The model was declared illegal by Japan's Consumer Affairs Agency in May 2012, citing the Law for Preventing Unjustifiable Extras or Unexpected Benefit and Misleading Representation (不当景品類及び不当表示防止法),[13] after alleged investigation on the model's proposed resemblance to gambling.[14] This was done not by introducing any new legislation, but by issuing a legal opinion that virtual items could be considered "prizes" under existing legislation written in 1977 to prevent the complete gacha practice in the context of baseball trading cards. Within a month of the opinion being issued, all major Japanese game publishers had removed complete gacha rules from their games, though many developers found ways around these rules.[15][16] Japanese mobile game developers, including GREE and DeNA, worked to establish a self-regulating industry group, the Japan Social Game Association, which was an attempt to coerce developers from these models, but it did not prove successful, and the Association was disbanded by 2015.[16]

See also

References

  1. ^ a b c d e f g "'Fire Emblem Heroes' Is a Gacha Game". Inverse. Retrieved 2017-05-23. 
  2. ^ a b c d "Gacha: Explaining Japan's Top Money-Making Social Game Mechanism [Social Games] | Kantan Games, Inc. – CEO Blog By Dr. Serkan Toto". Retrieved 2017-05-23. 
  3. ^ "Nintendo's Mobile 'Fire Emblem' Is a 'Gacha' Game, Here's What That Means". Waypoint. Retrieved 2017-05-23. 
  4. ^ Nakamura, Yuji (3 February 2017). "Nintendo treading on shaky ground as new mobile game takes 'gacha' global" – via Japan Times Online. 
  5. ^ a b "How gacha can benefit Western game developers". 
  6. ^ a b c d e f "Japanese gachas are sweeping F2P games in the West". 2 November 2016. 
  7. ^ Feit, Daniel. "Gacha Watch: Japan's Social Game Industry Shifts Gears After Government Crackdown". WIRED. Retrieved 2017-05-23.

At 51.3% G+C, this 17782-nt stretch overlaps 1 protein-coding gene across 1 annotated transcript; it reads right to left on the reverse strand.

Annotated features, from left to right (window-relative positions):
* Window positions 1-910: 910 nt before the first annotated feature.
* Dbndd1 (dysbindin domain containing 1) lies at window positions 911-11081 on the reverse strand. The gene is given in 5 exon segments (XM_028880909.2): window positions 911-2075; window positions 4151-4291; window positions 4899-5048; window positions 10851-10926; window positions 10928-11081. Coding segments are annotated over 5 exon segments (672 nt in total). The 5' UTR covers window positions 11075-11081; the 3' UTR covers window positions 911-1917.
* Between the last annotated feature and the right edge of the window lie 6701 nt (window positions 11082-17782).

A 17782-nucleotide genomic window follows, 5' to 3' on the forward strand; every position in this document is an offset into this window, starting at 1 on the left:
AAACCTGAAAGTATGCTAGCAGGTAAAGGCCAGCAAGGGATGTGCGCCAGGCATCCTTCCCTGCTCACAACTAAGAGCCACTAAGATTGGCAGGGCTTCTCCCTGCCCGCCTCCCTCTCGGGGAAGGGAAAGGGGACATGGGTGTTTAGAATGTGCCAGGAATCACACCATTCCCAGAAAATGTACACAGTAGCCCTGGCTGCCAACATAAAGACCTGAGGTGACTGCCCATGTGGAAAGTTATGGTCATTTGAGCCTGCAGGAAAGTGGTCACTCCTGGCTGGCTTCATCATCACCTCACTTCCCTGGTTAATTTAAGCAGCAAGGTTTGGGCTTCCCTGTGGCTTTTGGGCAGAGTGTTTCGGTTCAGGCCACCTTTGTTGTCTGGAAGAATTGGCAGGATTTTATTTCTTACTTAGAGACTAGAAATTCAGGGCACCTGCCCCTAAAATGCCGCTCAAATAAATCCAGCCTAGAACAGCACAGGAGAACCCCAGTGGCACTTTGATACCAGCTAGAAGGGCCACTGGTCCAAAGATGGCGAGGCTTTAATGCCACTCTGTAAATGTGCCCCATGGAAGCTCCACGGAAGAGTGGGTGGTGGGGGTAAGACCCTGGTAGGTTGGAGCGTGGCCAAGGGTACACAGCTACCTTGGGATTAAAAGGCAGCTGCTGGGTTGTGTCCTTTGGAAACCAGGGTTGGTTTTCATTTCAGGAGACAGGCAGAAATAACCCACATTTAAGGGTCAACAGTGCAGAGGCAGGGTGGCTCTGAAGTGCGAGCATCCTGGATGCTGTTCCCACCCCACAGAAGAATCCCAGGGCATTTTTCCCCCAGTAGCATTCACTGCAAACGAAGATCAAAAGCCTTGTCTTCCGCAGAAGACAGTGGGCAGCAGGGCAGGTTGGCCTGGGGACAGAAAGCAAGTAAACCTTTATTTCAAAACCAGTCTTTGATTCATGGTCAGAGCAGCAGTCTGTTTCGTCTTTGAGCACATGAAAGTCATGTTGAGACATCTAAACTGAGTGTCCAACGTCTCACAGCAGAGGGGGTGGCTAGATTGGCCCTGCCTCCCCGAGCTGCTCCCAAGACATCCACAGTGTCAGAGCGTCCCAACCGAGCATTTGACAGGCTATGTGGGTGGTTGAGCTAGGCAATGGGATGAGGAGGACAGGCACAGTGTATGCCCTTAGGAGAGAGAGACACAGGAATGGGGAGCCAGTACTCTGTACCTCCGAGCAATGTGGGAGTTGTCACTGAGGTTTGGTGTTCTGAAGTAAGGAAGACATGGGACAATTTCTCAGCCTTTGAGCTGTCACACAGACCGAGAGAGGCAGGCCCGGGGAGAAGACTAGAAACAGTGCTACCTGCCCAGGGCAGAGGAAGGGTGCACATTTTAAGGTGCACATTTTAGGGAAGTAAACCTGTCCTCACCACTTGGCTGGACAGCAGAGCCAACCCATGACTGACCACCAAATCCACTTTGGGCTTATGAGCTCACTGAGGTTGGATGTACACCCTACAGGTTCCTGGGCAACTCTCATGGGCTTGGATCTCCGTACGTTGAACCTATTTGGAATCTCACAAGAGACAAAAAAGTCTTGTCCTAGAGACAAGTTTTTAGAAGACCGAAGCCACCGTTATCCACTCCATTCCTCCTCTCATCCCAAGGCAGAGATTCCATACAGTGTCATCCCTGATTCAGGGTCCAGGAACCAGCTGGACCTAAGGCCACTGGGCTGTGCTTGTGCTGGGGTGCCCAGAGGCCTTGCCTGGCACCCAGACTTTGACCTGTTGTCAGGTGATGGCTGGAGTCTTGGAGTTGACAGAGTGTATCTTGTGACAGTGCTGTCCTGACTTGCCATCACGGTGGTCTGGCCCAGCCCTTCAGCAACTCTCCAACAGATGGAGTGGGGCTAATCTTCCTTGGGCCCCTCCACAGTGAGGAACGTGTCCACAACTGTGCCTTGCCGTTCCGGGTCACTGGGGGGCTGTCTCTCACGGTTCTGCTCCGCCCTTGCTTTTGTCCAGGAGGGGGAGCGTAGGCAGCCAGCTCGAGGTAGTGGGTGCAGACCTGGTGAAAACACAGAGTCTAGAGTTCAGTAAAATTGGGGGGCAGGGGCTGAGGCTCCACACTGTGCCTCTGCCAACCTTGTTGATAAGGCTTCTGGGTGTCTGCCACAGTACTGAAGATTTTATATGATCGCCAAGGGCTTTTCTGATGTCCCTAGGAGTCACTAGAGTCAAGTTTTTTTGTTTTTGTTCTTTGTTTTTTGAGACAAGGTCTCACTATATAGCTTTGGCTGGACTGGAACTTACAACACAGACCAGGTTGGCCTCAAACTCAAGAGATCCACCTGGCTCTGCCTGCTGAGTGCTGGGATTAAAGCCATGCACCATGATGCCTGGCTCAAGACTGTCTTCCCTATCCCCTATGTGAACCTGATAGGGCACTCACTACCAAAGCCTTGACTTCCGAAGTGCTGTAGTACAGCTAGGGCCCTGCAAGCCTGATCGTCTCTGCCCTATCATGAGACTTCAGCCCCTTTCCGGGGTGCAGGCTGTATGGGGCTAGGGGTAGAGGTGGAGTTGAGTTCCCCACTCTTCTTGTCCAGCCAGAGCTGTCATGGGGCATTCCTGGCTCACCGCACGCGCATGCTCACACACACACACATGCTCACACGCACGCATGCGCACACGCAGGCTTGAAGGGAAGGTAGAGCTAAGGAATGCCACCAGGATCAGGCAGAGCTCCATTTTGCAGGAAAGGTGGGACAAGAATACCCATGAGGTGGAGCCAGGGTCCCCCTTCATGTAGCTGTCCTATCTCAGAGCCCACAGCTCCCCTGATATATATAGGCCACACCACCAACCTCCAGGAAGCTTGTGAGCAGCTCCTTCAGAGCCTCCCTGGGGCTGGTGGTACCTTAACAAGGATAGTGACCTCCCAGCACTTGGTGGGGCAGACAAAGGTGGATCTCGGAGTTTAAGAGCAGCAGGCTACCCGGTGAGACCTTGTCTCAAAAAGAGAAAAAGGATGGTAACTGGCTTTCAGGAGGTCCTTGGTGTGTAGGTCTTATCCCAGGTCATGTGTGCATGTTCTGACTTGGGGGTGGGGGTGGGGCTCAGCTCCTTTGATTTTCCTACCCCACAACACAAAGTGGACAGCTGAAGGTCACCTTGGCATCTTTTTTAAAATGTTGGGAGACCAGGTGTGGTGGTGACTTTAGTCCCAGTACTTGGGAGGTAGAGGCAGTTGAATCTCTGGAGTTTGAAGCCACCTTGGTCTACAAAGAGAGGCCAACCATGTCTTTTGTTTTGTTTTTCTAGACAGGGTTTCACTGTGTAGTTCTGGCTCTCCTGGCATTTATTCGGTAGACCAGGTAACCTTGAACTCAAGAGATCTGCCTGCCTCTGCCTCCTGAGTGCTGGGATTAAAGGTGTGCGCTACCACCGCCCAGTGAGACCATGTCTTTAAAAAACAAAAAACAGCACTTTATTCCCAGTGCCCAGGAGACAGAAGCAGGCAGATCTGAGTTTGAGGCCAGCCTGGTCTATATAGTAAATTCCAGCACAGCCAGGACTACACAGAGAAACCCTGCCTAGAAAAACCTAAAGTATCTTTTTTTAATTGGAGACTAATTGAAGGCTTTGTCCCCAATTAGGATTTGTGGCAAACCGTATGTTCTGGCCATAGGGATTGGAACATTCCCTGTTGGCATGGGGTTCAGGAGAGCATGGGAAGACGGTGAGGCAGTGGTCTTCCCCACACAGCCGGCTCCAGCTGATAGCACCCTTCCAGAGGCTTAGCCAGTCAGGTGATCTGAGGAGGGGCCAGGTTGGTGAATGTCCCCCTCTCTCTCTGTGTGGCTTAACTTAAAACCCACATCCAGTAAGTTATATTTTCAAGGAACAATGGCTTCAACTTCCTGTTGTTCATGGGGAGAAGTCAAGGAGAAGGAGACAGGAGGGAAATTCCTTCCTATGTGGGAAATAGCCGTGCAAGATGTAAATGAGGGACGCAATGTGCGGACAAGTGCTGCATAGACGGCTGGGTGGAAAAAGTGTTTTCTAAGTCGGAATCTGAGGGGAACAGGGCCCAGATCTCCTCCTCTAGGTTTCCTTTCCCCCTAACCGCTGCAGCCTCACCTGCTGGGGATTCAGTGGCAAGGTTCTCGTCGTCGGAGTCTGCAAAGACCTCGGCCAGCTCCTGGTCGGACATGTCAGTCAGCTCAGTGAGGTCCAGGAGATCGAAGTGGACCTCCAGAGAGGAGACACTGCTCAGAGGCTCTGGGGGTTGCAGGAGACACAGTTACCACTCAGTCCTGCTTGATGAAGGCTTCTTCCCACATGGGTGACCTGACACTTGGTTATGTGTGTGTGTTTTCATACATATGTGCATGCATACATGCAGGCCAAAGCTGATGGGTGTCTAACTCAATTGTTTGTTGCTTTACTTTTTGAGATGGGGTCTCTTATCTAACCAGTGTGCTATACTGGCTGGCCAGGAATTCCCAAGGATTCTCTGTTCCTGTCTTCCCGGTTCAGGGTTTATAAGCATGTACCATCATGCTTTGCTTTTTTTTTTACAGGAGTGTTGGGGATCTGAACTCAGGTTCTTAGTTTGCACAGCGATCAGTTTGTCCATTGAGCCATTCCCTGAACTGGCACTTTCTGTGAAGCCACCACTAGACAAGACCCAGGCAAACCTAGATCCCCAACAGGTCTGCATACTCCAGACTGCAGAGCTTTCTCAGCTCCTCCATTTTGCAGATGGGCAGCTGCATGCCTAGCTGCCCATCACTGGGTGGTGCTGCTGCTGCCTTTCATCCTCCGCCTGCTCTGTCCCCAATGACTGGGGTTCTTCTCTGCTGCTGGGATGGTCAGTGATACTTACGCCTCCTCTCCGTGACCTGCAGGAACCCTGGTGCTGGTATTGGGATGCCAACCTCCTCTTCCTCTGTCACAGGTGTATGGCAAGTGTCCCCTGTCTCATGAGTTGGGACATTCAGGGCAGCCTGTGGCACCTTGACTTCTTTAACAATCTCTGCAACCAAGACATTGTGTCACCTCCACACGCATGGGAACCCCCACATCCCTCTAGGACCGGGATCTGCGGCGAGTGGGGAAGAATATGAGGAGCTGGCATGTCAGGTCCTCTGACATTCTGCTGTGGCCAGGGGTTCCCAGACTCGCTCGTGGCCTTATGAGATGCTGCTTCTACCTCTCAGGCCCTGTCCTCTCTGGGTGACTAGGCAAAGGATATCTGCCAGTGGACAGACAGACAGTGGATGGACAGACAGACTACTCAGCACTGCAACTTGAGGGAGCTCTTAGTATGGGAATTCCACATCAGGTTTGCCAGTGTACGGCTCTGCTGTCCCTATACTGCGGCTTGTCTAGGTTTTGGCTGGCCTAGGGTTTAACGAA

8. ^ "China's new law forces Dota, League of Legends, and other games to reveal odds of scoring good loot". 
  9. ^ "Gacha Watch: 60% of Japan's Social Game Players Have Buyer's Remorse". 
  10. ^ Barder, Ollie. "Japanese Mobile Gaming Still Can't Shake Off The Spectre Of Exploitation". 
  11. ^ "バンダイナムコ、スマホ「ガチャ」で誤表示". 
  12. ^ "Kompu gacha freemium systems banned in Japan". VG247. Retrieved 17 May 2015. 
  13. ^ a b "Japan's social-gaming industry hindered by government's anti-gambling move". The Japan Times. Retrieved 17 May 2015. 
  14. ^ a b c "Social Games' "Compu Gacha" Model Officially Declared Illegal". Siliconera. Retrieved 16 May 2015. 
  15. ^ a b c Akimoto, Akky (2012-05-16). "Japan's social-gaming industry hindered by government's anti-gambling move". The Japan Times. ISSN 0447-5763. Retrieved 2017-08-13. 
  16. ^ a b Hood, Vic (October 20, 2017). "What the UK can learn from the Far East's battle with loot boxes". Eurogamer. Retrieved October 23, 2017. 
Retrieved from "https://en.wikipedia.org/w/index.php?title=Gacha_game&oldid=820648782#Complete_gacha"
This content was retrieved from Wikipedia : http://en.wikipedia.org/wiki/Complete_gacha
This page is based on the copyrighted Wikipedia article "Gacha game"; it is used under the Creative Commons Attribution-ShareAlike 3.0 Unported License (CC-BY-SA). You may redistribute it, verbatim or modified, providing that you comply with the terms of the CC-BY-SA